Cory Doctorow:

Cory Doctorow: 'It's a good daddy-daughter afternoon'

The library: 'It's a good daddy- daughter afternoon'

I did grow up going to libraries as a kid and so on but for me that most memorable period I spent in a library was in grade 9.

I got sent to a high school that I just really didn't like. It was very structured. I had gone to kind of hippie, groovy alternative schools until then. And I just stopped going. And I started going downtown to the Toronto Metro Reference Library and wandering the shelves, pulling down random books, reading them until I found something that struck my interest, and then going to the subject index and going and pulling down another book... spelunking through the old film and [micro] fiche libraries. Grabbing subject indexes to the 1855 newspaper reels and then reading about, all the things that I could about coal oil production in the nineteenth century in Ontario and so on.

It was it was a really amazing experience. It's the closest thing to just sort of losing yourself on the Web that I experienced before the Web came along.

Mostly I use my library with my daughter. We live in East London, in Hackney, and my daughter and I, on Saturdays, go down to our local branch and we check out books and DVDs and we go through the subject indexes, which is still an area that I find incredibly fascinating , to browse subject indexes. And she loves it. It's a good daddy- daughter afternoon.

I think that... I used to say if you want to make a student film, and you wanted, to like shortcut someone who was completely reprehensible, you could show someone attacking a library. And if you wanted to shortcut the fall of civilization,you would show a library on fire... ...right...because. I think our relationship with books and with the people who keep books and the people who guard books and knowledge... it's kind of like our relationship with dogs, you know, in the sense that on its face, eating a dog is not that much different from eating a chicken. But eating a dog, we kind of understand atavistically like not a good idea, and in the same sense there are lots of books that are pretty unworthy and in that sense, you know, a book on the fireplace is no different than a newspaper on the fireplace, but burning a book, to me, has that same atavistic... ...repulsion that I get from the thought of eating a dog.

And so, for me, the idea that there are people out there with a straight face who are saying, "We need to cut libraries. We need fewer libraries. Our libraries should have shorter hours. They should have fewer people in them... kind of engaged in the business of helping people navigate information and authority is... it's like discovering that there's like a swath of our society who's like "Aw, screw the dog, let's eat."

[On censorship]
The answer to bad speech is more speech, not because bad speech isn't harmful. Bad speech is fantastically harmful. At its worst, right... my father, as an infant, was in a building that was burned down in Poland..with... in his mother's arms, they waited out the fire and escaped it during a pogrom that was brought about through bad speech.

Bad speech leads to bad acts, but our best check against bad speech isn't censorship. Our best check against bad speech is more speech, because censorship is an ineffective remedy against bad speech, because it only impacts that bad speech that the establishment doesn't care to hear. And bad speech that the establishment is okay with thrives in censorship regimes. And the rubric of bad speech becomes a way to silence and suppress dissent that would rebalance power in society.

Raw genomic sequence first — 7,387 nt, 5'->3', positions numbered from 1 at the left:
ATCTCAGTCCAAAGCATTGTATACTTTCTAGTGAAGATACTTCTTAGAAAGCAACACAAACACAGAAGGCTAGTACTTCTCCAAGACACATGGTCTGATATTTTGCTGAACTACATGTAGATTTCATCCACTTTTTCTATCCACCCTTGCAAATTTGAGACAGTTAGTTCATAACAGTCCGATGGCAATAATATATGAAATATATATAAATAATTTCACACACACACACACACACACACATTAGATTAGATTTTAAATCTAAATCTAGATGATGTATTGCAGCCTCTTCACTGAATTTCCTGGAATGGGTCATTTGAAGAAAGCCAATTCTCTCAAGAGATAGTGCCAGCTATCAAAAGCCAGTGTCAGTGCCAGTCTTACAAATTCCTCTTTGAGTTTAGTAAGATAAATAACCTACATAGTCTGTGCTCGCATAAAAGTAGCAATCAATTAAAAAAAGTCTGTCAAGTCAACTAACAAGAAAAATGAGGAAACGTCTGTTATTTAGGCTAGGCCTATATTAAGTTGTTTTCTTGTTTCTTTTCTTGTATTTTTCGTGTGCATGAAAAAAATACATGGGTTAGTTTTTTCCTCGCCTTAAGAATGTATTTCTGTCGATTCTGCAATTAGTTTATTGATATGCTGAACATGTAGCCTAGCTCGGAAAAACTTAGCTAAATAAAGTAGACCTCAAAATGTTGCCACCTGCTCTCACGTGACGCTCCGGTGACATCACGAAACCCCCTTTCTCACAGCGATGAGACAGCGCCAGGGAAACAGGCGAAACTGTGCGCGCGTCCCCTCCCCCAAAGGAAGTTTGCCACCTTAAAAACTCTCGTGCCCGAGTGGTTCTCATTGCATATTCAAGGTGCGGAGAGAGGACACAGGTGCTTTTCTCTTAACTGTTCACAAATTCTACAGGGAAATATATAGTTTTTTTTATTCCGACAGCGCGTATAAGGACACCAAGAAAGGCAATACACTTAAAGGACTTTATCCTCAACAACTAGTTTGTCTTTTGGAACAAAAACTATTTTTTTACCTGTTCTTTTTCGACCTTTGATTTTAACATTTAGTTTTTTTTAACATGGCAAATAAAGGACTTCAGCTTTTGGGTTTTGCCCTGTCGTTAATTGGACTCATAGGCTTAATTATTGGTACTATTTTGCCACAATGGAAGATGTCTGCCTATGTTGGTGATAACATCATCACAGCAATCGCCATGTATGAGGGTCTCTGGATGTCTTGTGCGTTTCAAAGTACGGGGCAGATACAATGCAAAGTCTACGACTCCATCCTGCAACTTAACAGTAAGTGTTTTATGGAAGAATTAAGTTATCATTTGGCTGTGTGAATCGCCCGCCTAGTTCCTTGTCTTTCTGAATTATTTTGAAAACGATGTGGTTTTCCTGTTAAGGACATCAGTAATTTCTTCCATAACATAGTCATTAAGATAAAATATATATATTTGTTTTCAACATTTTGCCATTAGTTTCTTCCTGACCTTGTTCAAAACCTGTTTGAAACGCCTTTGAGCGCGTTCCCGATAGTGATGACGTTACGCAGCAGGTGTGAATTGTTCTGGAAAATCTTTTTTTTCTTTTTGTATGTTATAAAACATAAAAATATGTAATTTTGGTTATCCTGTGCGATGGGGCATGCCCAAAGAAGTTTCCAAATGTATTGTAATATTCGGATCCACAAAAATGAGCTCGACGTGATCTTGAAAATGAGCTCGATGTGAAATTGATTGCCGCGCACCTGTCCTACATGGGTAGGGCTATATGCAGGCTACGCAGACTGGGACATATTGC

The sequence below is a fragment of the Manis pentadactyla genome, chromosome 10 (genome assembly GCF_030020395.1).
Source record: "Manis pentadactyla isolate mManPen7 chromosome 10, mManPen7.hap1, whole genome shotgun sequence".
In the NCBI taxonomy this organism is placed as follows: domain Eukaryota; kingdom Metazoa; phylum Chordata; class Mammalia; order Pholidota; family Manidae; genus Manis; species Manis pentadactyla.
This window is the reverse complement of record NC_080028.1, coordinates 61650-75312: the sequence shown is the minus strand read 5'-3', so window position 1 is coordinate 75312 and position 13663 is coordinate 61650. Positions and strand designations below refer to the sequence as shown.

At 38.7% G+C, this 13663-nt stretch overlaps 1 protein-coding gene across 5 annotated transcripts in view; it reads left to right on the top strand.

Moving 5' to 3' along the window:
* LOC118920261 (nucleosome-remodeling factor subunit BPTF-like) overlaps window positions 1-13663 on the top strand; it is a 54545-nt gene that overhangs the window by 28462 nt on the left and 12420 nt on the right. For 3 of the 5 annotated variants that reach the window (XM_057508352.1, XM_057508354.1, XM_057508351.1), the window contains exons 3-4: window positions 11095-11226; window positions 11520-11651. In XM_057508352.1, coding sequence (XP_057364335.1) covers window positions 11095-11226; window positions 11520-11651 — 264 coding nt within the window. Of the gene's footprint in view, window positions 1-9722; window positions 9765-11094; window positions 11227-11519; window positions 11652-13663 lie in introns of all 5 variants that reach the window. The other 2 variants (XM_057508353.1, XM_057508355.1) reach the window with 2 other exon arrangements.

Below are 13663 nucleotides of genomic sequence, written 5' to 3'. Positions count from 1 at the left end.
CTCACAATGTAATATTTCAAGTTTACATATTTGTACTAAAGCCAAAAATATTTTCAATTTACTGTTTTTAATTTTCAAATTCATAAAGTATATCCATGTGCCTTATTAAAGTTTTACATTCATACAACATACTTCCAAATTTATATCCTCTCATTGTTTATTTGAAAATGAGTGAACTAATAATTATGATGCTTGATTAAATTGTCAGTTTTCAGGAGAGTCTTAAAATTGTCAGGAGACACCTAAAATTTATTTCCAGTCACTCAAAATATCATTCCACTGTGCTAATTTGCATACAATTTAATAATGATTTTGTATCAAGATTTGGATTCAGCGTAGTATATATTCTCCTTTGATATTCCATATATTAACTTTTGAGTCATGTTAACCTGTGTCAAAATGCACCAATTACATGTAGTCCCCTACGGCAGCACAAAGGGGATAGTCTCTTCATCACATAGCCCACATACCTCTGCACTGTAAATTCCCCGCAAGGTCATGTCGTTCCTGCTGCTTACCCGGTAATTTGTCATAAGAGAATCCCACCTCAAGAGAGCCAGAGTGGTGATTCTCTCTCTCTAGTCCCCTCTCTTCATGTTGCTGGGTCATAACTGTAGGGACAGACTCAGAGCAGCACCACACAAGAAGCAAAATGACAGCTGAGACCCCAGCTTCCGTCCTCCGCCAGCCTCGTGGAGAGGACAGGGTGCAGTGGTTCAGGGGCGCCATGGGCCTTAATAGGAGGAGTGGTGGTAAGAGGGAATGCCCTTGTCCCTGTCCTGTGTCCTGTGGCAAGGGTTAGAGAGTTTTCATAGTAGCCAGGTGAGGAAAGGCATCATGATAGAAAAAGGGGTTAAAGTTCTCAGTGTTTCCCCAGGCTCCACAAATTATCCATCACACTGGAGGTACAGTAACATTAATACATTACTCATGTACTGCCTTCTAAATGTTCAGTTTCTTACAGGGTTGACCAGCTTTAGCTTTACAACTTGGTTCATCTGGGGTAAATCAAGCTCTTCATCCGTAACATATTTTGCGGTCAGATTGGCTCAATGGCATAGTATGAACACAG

I've got a novella I'm writing about hackers who put a 3D printer on the moon and let it spend a generation printing out habitats for their descendants while they reprogram it by Wiki and ham radios they bounce off the surface the moon.

I've got a novel I'm writing that's a prequel to my first book, "Down and Out in the Magic Kingdom."

I'm funding a software project to develop a "name your price" e-book sales platform for authors who have deals with traditional publishers, see you can effectively be a retail outlet for your own books and then remit to your publishers, no matter where your publishers are in the world. It will figure out...oh well, you've got "open territory" in Germany, you've got HarperCollins the UK, you've got MacMillan in the US. You can take anyone's money, no matter where they are in the world. And it will account for it and say, "you give this many dollars to this one and this many dollars to that one.

I call it "Shut Up and Take My Money," because you know these days, there are so many people around the world that just want to buy our stuff and give us money. And, like there's a problem, you know, with people who don't want to pay for stuff and take it, but before we go and try to solve that problem, why don't we try and solve the problem of taking money from all the people who are trying to give it to us, and who... we're saying no, no, no, you want to pay the wrong way, your using the wrong currency, you're in the wrong country, whatever, and just figure out how to shut up and take all the money that people want to give us. so I'm funding that. I'll be rolling out in the fourth quarter, I hope. And I'm also curating the next Humble E-book Bundle, which is a sort of "pay what you like," DRM-free book bundle. We did the first one earlier last autumn, actually, and made 1.25 million dollars for the authors of six two weeks. So we're going do it again, and bigger.


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